This is a blog about music, photography, history, and culture.
These are photographs from my collection that tell a story about lost time and forgotten music.

Mike Brubaker
{ Click on the image to expand the photo }

The Family Portrait

15 October 2021

 

It's a classic portrait of a young family. A husband and wife pose with their two children, a daughter, perhaps at age three or four, and an infant, a boy (maybe?) that is only a few months old. The photographer has caught their full attention and successfully directed them to look beyond the camera lens. The result is a happy photograph full of love and hope.
 
But this cabinet card photo was glued to plain card stock that has no imprint of the photographer's name or location. The mount was then trimmed to fit into a photo album. That album was passed down to younger generations until it met the inevitable fate of most family ephemera — sold at an estate sale. The album's collection of photos, a web of family images linking generations now forgotten, was disassembled into categories. Old tintypes and little carte de visites from the 1860s and 70s were removed from the pages and sold separately. Larger cabinet cards and albumen photos were likewise put aside, destined for some antique shop's 50¢ basket. Tiny snapshots from the 1920s and 30s were just tossed into the trash bin. Only the best photos, like this one, got placed for auction on eBay to see if someone might pay more. And with luck, that someone is me.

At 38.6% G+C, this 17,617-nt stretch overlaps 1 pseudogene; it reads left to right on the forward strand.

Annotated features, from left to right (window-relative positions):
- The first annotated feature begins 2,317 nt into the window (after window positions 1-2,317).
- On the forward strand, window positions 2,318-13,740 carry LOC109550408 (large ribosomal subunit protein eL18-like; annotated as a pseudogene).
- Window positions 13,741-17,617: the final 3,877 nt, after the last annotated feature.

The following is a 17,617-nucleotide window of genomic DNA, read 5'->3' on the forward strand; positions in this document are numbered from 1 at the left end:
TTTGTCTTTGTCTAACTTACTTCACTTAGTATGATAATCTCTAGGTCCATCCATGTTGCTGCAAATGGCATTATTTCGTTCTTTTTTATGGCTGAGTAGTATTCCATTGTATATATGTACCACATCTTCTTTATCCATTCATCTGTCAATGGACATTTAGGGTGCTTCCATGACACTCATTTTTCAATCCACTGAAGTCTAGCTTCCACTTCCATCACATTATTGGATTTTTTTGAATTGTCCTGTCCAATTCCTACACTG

Who was this sparkling family? Where did they live? When did they pose for their picture? The only clue is on the back of the photo card mount. A name written in pencil, but marred by scissors that cut off a letter.
Annie Milan_?
Milans? Miland?

 

 
Is Annie the mother or the daughter?  Maybe Annie was given the photo as  a gift and was a cousin or friend. Alas, her name is not enough to solve this small mystery. All we can do is admire their bright pleasant faces. 
 
 
And the tuba.
 
 
 

Father keeps a firm grip on his tuba, which rests upright on the floor, as his young babe is cradled in the instrument's bell. It's an E flat model with three piston valves. (The tuba, not the child.)  The young man wears a dark band uniform which has collar pins with the initials AFM that mark him as a professional member of the American Federation of Musicians union. Unfortunately the grainy quality of the print hides the musician's local union number on his cap badge which could have identified his location. The only other clue is the little girl's white hair bow, a fashion that was popular around 1900 to 1910.

Despite the unknown elements, the photo remains a fine example of a family portrait. And at the same time, it's a whimsical occupational photo that no pianist, violinist, or trumpet player would ever attempt with their instrument.
 
 
 For more photos of babes in tubas, try these stories:
The Bassic Baby Carrier
Another Tuba Baby
Tuba Babies

 

 

 

This is my contribution to Sepia Saturday
where every weekend is a family day.





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